None of my laptops have had a glued-in battery, and I have had quite a few recent ones. My 2021 Dell XPS is already on its 4th battery, as the unit aggressively overcharges them, shortening their life spans.

        I posted about that issue not long ago on the hardware forum. It looks like a cynical move to make the XPS last longer on battery short term (like when reviewers get one and try it out) but that will wreck the battery within a few months, after the reviewers have sent them back. Since Dell does not cover battery capacity in their warranty, this strategy is win-win for them, if they don’t think that customers will realize they are being burned on purpose.

        Even if not for that, a battery is still a consumable item, and as such, a glued battery is one of those things that absolutely rule out a laptop for me (along with a nonremovable SSD). I’ve come to grudgingly accept soldered RAM, as on a laptop it makes sense to have low power RAM (LPDDR4x+), which has to be soldered to the board, but batteries and SSDs are a bridge too far.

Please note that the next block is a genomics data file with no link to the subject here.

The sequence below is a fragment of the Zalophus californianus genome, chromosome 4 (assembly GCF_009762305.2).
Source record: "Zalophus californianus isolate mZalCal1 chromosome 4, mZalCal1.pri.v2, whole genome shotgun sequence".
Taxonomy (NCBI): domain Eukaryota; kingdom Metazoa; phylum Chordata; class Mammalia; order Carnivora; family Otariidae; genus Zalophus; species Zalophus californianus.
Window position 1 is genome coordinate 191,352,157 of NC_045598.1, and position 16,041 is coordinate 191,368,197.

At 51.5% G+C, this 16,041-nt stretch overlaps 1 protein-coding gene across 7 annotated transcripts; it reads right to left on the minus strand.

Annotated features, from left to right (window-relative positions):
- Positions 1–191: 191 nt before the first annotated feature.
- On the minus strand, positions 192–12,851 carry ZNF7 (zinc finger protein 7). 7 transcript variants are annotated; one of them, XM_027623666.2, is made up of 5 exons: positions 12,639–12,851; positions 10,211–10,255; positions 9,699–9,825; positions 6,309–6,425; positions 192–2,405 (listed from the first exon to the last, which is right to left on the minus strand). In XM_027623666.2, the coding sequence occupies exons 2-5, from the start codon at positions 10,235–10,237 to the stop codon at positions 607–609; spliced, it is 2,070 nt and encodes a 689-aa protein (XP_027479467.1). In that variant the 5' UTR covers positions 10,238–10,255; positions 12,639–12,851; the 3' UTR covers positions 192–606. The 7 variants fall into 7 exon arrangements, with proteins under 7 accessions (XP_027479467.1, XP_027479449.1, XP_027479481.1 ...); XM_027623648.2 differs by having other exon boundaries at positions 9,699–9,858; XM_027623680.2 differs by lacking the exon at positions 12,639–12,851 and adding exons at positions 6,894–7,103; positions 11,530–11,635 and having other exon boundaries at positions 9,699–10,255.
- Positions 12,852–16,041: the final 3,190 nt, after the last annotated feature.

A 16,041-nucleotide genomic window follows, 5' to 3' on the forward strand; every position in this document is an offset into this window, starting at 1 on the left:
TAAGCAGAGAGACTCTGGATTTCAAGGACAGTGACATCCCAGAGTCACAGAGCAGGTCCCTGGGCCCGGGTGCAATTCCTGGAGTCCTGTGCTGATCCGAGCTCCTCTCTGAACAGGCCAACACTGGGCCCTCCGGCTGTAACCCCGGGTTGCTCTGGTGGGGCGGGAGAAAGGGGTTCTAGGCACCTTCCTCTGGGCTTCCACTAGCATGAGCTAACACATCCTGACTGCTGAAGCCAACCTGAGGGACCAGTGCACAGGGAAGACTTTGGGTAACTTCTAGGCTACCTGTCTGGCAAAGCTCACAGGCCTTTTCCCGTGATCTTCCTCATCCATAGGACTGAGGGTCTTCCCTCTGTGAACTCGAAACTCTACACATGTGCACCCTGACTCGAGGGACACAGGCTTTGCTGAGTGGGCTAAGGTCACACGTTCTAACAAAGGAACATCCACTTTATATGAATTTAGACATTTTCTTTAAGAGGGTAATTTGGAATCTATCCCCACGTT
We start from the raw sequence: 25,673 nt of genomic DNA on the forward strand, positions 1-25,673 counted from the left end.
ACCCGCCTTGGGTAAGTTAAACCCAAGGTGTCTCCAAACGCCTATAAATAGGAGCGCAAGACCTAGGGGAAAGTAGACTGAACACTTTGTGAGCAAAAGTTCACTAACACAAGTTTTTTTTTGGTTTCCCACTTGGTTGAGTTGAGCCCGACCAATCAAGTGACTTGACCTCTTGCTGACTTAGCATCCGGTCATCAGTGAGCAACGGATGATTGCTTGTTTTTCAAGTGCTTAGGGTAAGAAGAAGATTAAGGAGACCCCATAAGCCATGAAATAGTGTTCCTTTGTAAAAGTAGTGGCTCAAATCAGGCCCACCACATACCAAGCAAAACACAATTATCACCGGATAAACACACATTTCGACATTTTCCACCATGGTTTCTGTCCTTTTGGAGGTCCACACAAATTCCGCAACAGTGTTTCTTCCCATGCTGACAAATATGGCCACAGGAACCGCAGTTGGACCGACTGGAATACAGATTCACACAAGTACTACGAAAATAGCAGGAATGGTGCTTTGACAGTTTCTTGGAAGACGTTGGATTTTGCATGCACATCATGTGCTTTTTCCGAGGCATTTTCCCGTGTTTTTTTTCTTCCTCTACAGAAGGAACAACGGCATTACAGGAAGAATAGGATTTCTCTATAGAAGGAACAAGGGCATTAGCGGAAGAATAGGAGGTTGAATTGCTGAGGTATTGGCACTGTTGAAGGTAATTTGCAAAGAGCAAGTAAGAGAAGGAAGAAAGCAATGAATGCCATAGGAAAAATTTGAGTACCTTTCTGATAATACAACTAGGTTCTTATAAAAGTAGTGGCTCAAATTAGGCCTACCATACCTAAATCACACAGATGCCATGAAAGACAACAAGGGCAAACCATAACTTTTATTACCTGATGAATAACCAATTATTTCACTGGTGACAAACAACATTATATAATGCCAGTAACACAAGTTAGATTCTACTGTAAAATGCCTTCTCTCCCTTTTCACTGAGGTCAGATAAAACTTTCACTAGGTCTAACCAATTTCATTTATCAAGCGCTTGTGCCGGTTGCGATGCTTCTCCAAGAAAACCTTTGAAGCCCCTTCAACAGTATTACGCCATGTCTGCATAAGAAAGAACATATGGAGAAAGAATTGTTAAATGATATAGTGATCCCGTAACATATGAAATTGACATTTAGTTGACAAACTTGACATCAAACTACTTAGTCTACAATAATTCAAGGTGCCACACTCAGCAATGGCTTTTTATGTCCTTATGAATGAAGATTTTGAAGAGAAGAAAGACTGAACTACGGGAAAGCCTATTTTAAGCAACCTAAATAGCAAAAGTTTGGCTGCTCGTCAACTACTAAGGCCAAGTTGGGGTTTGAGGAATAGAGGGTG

Dell XPS 13/9310, i5-1135G7/16GB, KDE Neon
        XPG Xenia 15, i7-9750H/16GB & GTX1660ti, KDE Neon
        Acer Swift Go 14, i5-1335U/16GB, KDE Neon (and Win 11 for maintenance)

    • #2563881

      I prefer desktop as it’s a lot easier to customize everything for your exact computing needs/wants and to be the most productive and comfortable. This was particularly important when my work transitioned to full time work from home in 2020 as well as after changing to 50% work from home a year ago. That was when I set up a home office with two desktop computers each with two 27 inch monitors across two desks in order to duplicate my work desktop computer environment for when I remote in via Citrix. It’s like sitting in a cockpit surrounded by monitors where either desktop system can be used for work and the other is still available for anything personal.